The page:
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Head injury

Although there are still contradictions regarding the clinical significance of the term “head injury”, it can not be considered synonymous with traumatic brain injury.

see Penetrating head injury, or open head injury,

see Perforating head injury.


Data about sequelae associated with head injuries in patients presenting at a suburban hospital but not hospitalized were collected from emergency department medical records and two follow-up telephone interviews. During the study period 669 patients with head injuries were discharged from the emergency department. Of these, 288 were asked to participate in the study, 275 (95%) agreed, and 262 (91%) were eventually contacted. Participants and nonparticipants were compared on six variables and differed significantly only on age–younger patients were more likely to be included. Forty-eight hours after trauma, 52% of the respondents suffered headaches, 14% complained of dizziness, and 13% complained of drowsiness. One week after trauma, the complaints were headaches in 27%, dizziness in 11%, and drowsiness in 9%. Twenty-seven per cent had not resumed normal activity at 48 hours after trauma, and 13% had not at 1 week. Sixty-six per cent of the patients followed the patient instructions regarding head injuries 1).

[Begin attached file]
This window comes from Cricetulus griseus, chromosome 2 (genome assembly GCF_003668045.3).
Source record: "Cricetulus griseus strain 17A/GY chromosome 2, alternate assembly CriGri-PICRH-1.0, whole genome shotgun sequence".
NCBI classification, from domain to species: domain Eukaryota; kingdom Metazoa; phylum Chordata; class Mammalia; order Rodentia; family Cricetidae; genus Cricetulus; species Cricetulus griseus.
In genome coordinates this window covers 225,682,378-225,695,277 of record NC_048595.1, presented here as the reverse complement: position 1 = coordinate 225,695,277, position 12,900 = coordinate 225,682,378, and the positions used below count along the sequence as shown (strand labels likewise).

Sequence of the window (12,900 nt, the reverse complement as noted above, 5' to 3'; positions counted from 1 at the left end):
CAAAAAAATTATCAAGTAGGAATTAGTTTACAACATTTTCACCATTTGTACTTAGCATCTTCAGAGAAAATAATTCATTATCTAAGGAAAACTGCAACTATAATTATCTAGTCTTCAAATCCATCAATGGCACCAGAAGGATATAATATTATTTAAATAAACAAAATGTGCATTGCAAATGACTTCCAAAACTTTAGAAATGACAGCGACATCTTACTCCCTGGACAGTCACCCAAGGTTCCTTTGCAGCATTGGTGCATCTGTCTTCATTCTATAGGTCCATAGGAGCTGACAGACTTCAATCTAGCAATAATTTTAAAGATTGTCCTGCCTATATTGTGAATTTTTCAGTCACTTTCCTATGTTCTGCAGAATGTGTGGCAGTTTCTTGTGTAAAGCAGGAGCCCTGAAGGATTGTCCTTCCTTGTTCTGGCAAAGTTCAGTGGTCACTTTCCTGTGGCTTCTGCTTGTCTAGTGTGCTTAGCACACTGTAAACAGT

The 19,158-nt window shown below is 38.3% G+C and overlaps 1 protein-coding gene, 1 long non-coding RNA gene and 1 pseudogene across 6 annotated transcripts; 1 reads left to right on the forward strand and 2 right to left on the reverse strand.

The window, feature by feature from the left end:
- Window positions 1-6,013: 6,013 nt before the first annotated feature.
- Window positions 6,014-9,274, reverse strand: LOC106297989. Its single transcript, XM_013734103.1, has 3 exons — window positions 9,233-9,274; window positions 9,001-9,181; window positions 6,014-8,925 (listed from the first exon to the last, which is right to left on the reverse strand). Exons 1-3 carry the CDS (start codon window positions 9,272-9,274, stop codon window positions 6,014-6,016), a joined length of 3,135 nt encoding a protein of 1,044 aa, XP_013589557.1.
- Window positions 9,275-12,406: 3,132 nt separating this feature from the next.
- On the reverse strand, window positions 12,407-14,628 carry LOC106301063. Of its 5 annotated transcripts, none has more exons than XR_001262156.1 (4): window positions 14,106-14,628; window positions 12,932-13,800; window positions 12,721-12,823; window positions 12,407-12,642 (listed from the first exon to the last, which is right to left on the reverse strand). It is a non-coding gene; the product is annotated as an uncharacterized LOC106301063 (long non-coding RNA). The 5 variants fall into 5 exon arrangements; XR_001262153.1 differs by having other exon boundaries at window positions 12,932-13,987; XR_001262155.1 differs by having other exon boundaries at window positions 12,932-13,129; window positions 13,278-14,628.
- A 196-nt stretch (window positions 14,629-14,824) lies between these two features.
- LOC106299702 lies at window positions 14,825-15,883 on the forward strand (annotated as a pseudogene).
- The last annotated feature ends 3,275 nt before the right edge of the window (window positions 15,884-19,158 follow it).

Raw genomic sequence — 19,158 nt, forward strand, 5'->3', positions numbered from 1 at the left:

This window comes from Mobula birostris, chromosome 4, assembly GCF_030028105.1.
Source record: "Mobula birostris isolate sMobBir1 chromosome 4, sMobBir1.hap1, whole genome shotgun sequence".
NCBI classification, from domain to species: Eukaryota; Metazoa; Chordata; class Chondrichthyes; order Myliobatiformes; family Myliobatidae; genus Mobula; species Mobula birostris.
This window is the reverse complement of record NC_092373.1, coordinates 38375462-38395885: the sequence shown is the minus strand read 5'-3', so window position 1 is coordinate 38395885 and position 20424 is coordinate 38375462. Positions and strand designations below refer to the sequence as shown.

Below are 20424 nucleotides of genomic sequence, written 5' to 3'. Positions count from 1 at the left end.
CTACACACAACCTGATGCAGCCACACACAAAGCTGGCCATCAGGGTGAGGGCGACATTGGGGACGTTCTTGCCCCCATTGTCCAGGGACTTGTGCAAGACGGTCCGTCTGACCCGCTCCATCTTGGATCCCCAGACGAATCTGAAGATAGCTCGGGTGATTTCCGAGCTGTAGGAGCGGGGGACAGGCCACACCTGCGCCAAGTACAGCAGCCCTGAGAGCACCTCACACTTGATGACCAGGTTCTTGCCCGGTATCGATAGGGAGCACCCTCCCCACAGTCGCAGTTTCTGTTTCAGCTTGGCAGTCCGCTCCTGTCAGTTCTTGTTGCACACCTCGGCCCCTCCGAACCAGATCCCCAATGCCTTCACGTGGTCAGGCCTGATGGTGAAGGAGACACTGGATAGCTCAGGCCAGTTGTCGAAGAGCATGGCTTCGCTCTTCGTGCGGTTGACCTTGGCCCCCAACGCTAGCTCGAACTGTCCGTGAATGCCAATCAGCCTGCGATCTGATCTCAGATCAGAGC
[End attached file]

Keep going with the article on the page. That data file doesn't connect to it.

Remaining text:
Coonley-Hoganson R, Sachs N, Desai BT, Whitman S. Sequelae associated with head injuries in patients who were not hospitalized: a follow-up survey. Neurosurgery. 1984 Mar;14(3):315-7. PubMed PMID: 6709157.
head_injury.txt · Last modified: 2017/12/31 22:00 by administrador